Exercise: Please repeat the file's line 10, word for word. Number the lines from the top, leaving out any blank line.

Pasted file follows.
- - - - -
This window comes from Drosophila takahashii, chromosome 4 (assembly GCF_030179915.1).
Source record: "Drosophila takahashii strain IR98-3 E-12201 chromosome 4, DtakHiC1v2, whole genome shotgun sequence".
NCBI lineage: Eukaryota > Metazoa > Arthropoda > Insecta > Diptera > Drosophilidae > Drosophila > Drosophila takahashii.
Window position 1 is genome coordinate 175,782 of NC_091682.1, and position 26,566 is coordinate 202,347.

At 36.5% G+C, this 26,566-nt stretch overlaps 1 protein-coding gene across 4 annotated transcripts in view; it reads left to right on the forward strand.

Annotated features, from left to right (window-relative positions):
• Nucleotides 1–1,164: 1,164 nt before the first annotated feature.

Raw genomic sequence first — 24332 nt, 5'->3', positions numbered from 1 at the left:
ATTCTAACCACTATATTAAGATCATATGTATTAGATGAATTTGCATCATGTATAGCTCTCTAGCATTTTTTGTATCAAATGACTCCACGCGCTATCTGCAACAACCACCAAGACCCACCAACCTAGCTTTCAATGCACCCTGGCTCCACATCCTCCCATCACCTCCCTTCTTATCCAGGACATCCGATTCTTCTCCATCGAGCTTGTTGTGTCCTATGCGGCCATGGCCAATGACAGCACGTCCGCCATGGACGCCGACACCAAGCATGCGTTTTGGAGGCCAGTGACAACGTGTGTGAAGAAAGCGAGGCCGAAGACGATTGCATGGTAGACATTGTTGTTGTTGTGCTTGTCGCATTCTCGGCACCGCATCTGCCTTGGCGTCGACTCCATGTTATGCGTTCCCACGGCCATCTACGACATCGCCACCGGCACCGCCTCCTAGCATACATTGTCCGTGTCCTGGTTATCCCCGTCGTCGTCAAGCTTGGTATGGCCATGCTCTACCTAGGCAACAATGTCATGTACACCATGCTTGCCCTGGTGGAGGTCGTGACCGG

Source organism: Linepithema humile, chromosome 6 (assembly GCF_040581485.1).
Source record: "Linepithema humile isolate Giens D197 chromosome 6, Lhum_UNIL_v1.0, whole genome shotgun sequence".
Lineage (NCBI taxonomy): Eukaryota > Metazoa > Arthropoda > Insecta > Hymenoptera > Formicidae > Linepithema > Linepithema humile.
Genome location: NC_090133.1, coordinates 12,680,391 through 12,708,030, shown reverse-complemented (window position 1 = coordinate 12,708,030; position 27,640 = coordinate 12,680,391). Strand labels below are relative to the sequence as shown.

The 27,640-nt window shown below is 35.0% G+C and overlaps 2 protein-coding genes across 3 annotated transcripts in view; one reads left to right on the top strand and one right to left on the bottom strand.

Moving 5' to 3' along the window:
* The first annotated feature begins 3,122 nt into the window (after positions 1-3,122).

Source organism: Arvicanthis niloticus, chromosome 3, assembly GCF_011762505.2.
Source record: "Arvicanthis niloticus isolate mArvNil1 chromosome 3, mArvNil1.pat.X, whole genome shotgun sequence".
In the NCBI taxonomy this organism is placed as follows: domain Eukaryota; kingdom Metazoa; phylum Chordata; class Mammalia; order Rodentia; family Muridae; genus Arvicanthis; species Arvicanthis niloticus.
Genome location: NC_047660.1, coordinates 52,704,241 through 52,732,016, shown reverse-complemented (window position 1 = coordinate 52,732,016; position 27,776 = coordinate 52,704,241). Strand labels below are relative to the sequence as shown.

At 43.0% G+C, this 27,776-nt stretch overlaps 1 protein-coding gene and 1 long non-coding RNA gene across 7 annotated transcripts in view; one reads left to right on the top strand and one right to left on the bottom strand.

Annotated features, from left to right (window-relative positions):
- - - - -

Source organism: Linepithema humile, chromosome 6 (assembly GCF_040581485.1).